Why You Should Get into the Slow Food Movement
In our fast-paced American lives, everything is go go go. Unfortunately, our diets are subject to this same dizzying pace. Breakfasts are eaten as we rush out the door, desk lunches are the norm, and take-out is so often the solution to dinner at the end of a busy day.
We may be eating for efficiency, but we’re certainly not eating for pleasure, and that’s a real shame. Mealtime is a chance to nourish our souls and bodies from the inside out, to take care of ourselves, to savor every bite and soak in the wafting aromas and magnificent flavors of the food in front of us.
If you feel like your meals are rushed and lacking in real substance, then it’s high time you discover the Slow Food Movement.
What is the Slow Food Movement?
Eating more deliberately began with Slow Food International. This grassroots organization was founded by Italian Carlo Petrini in the 1980s. Slow food works to “counteract the rise of fast life” by encouraging people to preserve local culinary cultures and to better understand the story of the foods they eat, from their environmental impacts to the politics tied up in their supply chains.
According to Italy Magazine, the slow food movement has its origins in Piedmont, a stunningly verdant region of Northwest Italy that borders the pristine Alps that divide France and Italy, with the headquarters of Slow Food International located in the town of Bra.
Travelers to Piedmont will find that there could be no more suitable home for the Slow Food Movement than Piedmont. The region has a rich wine-making history, fed by its many fertile vineyards, and some of the most famous truffles in the world, dubbed “white gold” by hunters. Sleepy villages are surrounded by beautiful farmland, overflowing with produce, and vendors selling fragrant cheeses. These local ingredients all make their way onto the tops of rustic wood-fired pizzas cooked in home ovens.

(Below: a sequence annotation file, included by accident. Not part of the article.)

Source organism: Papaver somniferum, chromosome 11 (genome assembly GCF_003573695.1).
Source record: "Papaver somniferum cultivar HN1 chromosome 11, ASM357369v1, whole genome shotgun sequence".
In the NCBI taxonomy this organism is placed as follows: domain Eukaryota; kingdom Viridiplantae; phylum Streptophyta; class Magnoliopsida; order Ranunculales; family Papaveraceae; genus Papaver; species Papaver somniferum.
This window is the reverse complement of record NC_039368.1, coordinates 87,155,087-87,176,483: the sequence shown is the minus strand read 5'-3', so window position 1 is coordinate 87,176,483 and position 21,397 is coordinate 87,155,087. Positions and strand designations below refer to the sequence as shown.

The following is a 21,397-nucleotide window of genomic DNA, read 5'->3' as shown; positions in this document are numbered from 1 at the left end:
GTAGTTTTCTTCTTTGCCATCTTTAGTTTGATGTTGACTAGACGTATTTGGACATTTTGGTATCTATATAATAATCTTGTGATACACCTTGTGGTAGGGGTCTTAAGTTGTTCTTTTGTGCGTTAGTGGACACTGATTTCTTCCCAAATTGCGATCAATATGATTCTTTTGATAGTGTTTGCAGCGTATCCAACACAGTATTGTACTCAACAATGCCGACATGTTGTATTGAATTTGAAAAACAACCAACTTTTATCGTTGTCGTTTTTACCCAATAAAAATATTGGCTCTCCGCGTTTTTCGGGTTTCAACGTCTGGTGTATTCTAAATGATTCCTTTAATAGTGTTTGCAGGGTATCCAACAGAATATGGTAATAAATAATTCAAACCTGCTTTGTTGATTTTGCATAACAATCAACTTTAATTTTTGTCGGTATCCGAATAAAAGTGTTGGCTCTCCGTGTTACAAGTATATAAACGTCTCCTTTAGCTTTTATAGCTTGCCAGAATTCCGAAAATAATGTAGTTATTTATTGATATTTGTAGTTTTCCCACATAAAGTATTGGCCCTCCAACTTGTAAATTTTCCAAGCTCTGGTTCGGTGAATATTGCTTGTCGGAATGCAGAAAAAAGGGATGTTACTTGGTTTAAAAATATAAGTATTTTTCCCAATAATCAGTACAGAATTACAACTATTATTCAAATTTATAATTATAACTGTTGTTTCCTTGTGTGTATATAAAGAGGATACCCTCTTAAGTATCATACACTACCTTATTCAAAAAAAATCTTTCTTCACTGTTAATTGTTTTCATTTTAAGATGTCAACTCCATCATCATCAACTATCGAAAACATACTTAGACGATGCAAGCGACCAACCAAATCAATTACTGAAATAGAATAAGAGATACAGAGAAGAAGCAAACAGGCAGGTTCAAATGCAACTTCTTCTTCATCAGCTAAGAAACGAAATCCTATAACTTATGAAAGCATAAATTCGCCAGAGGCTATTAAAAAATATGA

Under the waning golden light of sunset, diners at al fresco cafes and intimate restaurants savor each tantalizing taste of their locally produced meals. Caffé Converso, one such establishment, is said to be the favorite haunt of Petrini himself, according to the blog Travel Belles.
Experience the Slow Food Movement for Yourself
There’s no better way to dive into the Slow Food Movement than with a trip to the homeland of eating with a conscience. On our Cycling Piedmont: Into Italy’s Slow Food Farmland biking tour, you’ll gain a new appreciation of the importance of knowing your food and its provenance. You’ll stay at an agriturismo, learning the hard work local farmers put into their homesteads, and go truffle-hunting in the forest with a trifolao and his dog. You’ll see wine go from grape to glass, and eat fresh, farm-to-table meals with locals. After all this, you’ll return home looking at your food in an entirely new and infinitely more satisfying way.
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